Will the Cancun summit meeting of northern and southern nations disappear into history as yet another unsung event, all sound and fury signifying nothing? Or will it start a process of constructive dialogue between rich and poor nations, leading to greater economic opportunities and shared prosperity? I believe that at least three steps are necessary for the Cancun summit to succeed.

First, there must be a shared political perception at Cancun that economic prosperity of all nations is closely interlinked. The economic recovery and financial health of the Third World must become a matter of more than casual interest to the industrial nations once they recognize that over one-third of their exports are purchased by the developing countries, their capital markets nervously watch over $300 billion of debt in the Third World, and their private sector has several hundred billions in investments at risk in poor nations.

At the same time, the developing countries have a vested interest in a quick turnaround in the economic fortunes of the rich nations, since this would expand their own markets and their sources of capital funds.

Second, the summit must descend quickly from political rhetoric to concrete proposals. There are many areas in which it is possible to reach agreement on a fairly specific agenda in the best interest of all nations. For instance:

Oil-importing developing countries need to triple their investment from $20 billion to $60 billion a year over the next 10 years to expand their energy production. These are extremely high-return investments for all sides.

The developing countries must increase their food production by at least 4 percent a year over the next 10 years (compared with 2.5 percent over the last two decades) to reduce their unsustainable dependence on food imports. Besides considerable effort on their own part, this requires a near doubling of present external investment of about $5 billion a year which, again, carries a high return for all sides.

The poorest developing nations also need some short-term protection against periodic food shortages. In a tight international market, the poor nations should have access to some ready cash (from the proposed International Monetary Fund Food Facility) as well as physical reserves (at least 10 million tons) available at reasonable prices and repayable in a reasonable period.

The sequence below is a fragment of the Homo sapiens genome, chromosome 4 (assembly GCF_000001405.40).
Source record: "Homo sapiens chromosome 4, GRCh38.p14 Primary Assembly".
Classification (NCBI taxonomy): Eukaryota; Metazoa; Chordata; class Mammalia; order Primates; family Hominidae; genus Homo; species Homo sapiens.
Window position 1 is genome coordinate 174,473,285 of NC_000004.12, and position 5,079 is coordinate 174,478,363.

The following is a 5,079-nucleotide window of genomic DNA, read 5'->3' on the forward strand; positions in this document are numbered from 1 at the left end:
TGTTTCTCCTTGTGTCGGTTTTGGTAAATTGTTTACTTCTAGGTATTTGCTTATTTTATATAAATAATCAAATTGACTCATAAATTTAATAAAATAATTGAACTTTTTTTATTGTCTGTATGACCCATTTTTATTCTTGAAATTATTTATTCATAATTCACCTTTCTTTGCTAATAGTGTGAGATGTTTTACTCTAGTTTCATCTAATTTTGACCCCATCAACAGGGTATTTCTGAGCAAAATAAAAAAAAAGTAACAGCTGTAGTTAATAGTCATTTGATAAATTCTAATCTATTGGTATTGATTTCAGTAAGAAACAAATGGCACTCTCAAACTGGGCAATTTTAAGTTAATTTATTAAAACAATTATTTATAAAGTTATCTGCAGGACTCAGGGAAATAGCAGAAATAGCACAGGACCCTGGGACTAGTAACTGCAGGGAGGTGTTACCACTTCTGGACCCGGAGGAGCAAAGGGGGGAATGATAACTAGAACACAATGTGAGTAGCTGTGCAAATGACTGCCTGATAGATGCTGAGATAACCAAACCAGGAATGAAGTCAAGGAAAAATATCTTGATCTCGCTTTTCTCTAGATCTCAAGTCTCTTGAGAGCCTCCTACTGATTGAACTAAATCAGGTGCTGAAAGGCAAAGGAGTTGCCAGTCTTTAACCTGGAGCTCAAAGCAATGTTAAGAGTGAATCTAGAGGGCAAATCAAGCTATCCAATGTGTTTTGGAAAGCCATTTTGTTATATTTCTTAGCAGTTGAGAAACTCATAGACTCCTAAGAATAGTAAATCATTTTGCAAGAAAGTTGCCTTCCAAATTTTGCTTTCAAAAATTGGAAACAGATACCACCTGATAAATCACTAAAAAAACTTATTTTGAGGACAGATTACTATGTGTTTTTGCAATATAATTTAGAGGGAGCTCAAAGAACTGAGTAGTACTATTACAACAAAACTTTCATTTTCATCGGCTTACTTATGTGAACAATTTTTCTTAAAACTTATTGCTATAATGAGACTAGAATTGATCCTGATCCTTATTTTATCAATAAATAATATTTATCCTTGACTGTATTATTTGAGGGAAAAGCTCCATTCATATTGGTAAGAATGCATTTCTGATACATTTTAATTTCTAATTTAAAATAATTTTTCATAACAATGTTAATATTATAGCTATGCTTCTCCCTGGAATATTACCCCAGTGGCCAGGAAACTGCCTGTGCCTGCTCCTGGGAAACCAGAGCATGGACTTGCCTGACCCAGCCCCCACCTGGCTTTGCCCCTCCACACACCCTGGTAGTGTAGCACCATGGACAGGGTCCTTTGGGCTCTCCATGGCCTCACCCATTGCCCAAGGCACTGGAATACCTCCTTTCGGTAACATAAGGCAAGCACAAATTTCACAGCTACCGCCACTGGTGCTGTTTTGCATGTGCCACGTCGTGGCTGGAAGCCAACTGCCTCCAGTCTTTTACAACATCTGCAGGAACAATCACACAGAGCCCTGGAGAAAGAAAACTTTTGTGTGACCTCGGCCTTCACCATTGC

The developing countries face rising current account deficits, already exceeding $80 to $90 billion a year. They desperately need international liquidity. Since the surplus countries choose to hold their liquidity primarily in dollars, there is automatic lending to the richest country of the world, rather than to poor deficit countries. There is, as such, an urgent need to enlarge even further the role of the IMF (to supplement that of the commercial banks) in providing balance-of-payments support to the developing countries.

We must seek realistic ways to expand assistance to low-and middle- income developing countries without putting pressure on the overstretched budgets of the nations of the Organization for Economic Cooperation and Development. For example, only one- third of their current concessional assistance is actually going to low-income countries. Why not reallocate this concessional assistance primarily to the genuinely needy nations, compensate middle-income countries by the expansion of World Bank lending (maybe $2 for every dollar of concessional assistance loss) and thus serve the diversified interests of all nations, without costing the OECD budgets a penny more?

In the trade area, the real question is how to translate the broad agreement on the principles of liberal trade environment and opening up of markets into practice when the multifiber agreement or agreements on other quantitative trade barriers are actually negotiated.

It would be unrealistic to expect instant decisions at Cancun on these proposals. But it should be possible to agree on concrete objectives in each area and to refer the specific proposals to various negotiating forums. After a modest start, more fundamental issues can be taken up in later years.

Finally, the success of the Cancun summit will hinge on the process of negotiation it starts. So far, both sides have been trying to pull the negotiations into forums where they enjoy a majority--either numerical or weighted. It is time for a new beginning that overcomes the anxieties and suspicions on both sides. One possible way to break the deadlock is to:

Institutionalize annual north- south summits, with half of their membership permanent and the other half rotating.

Set up ad hoc forums of 15 to 20 concerned nations to discuss and agree on specific policy options in each area.

Use annual summits to break any political deadlock that arises and the U.N. General Assembly for ratification or modification of the agreements once reached.

Such a procedure will provide an overall political framework for global negotiations, continuity and linkage in various steps over time and productive negotiations in functional forums while ensuring universal participation in approval of agreements.